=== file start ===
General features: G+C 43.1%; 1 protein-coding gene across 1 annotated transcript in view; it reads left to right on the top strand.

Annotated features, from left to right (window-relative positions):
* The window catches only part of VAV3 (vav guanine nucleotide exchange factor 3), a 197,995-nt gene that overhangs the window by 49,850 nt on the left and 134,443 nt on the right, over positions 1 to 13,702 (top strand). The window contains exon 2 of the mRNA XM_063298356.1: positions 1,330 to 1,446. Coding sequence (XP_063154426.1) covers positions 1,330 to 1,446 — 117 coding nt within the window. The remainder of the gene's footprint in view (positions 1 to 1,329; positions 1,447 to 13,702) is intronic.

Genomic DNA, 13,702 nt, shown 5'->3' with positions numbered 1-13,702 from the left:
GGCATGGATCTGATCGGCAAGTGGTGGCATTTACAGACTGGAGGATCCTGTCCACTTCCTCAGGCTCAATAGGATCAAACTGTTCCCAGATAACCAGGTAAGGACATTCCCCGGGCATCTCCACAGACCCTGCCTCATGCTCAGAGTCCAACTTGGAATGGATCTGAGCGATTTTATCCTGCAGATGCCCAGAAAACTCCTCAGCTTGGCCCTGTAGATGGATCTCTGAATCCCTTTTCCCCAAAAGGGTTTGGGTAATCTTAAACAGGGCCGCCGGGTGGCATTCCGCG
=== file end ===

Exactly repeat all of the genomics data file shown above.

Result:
General features: G+C 43.1%; 1 protein-coding gene across 1 annotated transcript in view; it reads left to right on the top strand.

Annotated features, from left to right (window-relative positions):
* The window catches only part of VAV3 (vav guanine nucleotide exchange factor 3), a 197,995-nt gene that overhangs the window by 49,850 nt on the left and 134,443 nt on the right, over positions 1 to 13,702 (top strand). The window contains exon 2 of the mRNA XM_063298356.1: positions 1,330 to 1,446. Coding sequence (XP_063154426.1) covers positions 1,330 to 1,446 — 117 coding nt within the window. The remainder of the gene's footprint in view (positions 1 to 1,329; positions 1,447 to 13,702) is intronic.

Genomic DNA, 13,702 nt, shown 5'->3' with positions numbered 1-13,702 from the left:
GGCATGGATCTGATCGGCAAGTGGTGGCATTTACAGACTGGAGGATCCTGTCCACTTCCTCAGGCTCAATAGGATCAAACTGTTCCCAGATAACCAGGTAAGGACATTCCCCGGGCATCTCCACAGACCCTGCCTCATGCTCAGAGTCCAACTTGGAATGGATCTGAGCGATTTTATCCTGCAGATGCCCAGAAAACTCCTCAGCTTGGCCCTGTAGATGGATCTCTGAATCCCTTTTCCCCAAAAGGGTTTGGGTAATCTTAAACAGGGCCGCCGGGTGGCATTCCGCG